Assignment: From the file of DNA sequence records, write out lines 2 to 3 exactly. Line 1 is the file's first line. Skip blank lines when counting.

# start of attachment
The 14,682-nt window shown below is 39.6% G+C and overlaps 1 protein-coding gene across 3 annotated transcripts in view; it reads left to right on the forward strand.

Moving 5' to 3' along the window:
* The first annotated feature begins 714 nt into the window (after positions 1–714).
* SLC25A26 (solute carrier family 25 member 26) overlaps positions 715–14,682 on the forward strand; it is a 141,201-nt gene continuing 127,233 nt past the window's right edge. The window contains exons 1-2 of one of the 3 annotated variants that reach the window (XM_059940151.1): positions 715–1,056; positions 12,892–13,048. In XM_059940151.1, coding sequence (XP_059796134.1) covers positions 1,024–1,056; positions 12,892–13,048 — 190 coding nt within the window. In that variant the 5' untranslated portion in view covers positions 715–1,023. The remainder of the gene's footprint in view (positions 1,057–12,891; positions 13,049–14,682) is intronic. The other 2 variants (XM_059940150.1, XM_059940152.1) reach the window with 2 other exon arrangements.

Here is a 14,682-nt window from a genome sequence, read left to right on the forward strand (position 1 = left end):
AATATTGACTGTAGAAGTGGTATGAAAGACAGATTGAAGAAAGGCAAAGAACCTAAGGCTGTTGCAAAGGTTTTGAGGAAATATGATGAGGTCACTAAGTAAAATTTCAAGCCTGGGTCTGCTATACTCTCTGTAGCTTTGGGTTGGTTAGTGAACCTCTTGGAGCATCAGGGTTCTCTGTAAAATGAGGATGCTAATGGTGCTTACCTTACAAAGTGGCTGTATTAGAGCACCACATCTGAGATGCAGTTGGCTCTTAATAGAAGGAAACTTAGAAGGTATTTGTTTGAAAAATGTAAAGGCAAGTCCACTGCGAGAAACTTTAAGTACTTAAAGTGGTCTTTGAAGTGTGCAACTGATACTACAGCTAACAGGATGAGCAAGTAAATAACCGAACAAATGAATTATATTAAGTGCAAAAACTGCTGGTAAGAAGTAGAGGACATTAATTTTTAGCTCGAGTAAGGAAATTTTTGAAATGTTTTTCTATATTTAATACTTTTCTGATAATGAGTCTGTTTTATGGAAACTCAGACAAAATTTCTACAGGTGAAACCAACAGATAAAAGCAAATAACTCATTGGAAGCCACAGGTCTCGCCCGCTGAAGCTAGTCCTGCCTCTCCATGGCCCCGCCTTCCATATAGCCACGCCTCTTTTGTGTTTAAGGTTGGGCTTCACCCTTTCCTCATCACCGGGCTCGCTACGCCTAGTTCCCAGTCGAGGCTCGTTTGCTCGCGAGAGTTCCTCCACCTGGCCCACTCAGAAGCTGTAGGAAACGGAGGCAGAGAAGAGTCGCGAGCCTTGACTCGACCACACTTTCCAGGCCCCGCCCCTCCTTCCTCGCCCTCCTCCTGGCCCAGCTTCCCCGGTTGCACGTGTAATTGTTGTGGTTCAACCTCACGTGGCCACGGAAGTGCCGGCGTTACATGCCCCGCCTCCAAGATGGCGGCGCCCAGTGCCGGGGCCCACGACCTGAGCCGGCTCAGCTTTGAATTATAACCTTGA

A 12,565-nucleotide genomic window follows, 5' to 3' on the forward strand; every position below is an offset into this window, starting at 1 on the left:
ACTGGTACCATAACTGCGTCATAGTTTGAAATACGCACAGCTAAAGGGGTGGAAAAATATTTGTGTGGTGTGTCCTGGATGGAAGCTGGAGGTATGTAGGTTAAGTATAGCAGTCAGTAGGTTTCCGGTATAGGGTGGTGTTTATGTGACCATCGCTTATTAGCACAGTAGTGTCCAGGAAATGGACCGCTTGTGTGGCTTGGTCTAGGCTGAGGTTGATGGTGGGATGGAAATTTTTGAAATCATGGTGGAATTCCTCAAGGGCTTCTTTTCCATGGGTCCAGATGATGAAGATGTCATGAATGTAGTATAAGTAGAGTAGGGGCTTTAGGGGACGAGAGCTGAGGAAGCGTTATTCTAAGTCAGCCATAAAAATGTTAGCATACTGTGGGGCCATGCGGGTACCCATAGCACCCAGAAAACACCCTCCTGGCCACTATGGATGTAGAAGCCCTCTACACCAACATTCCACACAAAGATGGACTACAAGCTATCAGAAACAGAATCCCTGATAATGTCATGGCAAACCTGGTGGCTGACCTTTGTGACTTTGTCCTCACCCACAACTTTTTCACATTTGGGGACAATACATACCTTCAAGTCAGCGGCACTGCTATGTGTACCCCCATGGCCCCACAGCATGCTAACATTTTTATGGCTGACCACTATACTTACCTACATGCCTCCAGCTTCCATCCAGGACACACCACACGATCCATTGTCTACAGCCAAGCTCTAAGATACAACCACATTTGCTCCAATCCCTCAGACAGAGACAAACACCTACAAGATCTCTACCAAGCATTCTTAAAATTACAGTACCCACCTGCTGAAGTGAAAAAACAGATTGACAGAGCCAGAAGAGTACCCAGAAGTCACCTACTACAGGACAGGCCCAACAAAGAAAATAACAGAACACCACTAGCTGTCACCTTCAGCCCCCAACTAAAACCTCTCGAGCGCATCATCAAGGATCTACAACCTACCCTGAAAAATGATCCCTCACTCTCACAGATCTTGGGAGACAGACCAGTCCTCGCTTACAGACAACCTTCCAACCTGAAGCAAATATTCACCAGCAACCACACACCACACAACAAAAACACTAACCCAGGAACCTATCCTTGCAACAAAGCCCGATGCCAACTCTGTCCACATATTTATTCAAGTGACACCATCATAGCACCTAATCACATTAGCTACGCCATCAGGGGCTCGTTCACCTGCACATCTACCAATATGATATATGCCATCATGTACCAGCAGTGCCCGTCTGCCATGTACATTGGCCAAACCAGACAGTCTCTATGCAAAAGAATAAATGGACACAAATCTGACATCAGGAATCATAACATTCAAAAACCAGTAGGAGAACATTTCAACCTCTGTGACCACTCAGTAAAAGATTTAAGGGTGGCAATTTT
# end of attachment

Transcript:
Moving 5' to 3' along the window:
* The first annotated feature begins 714 nt into the window (after positions 1–714).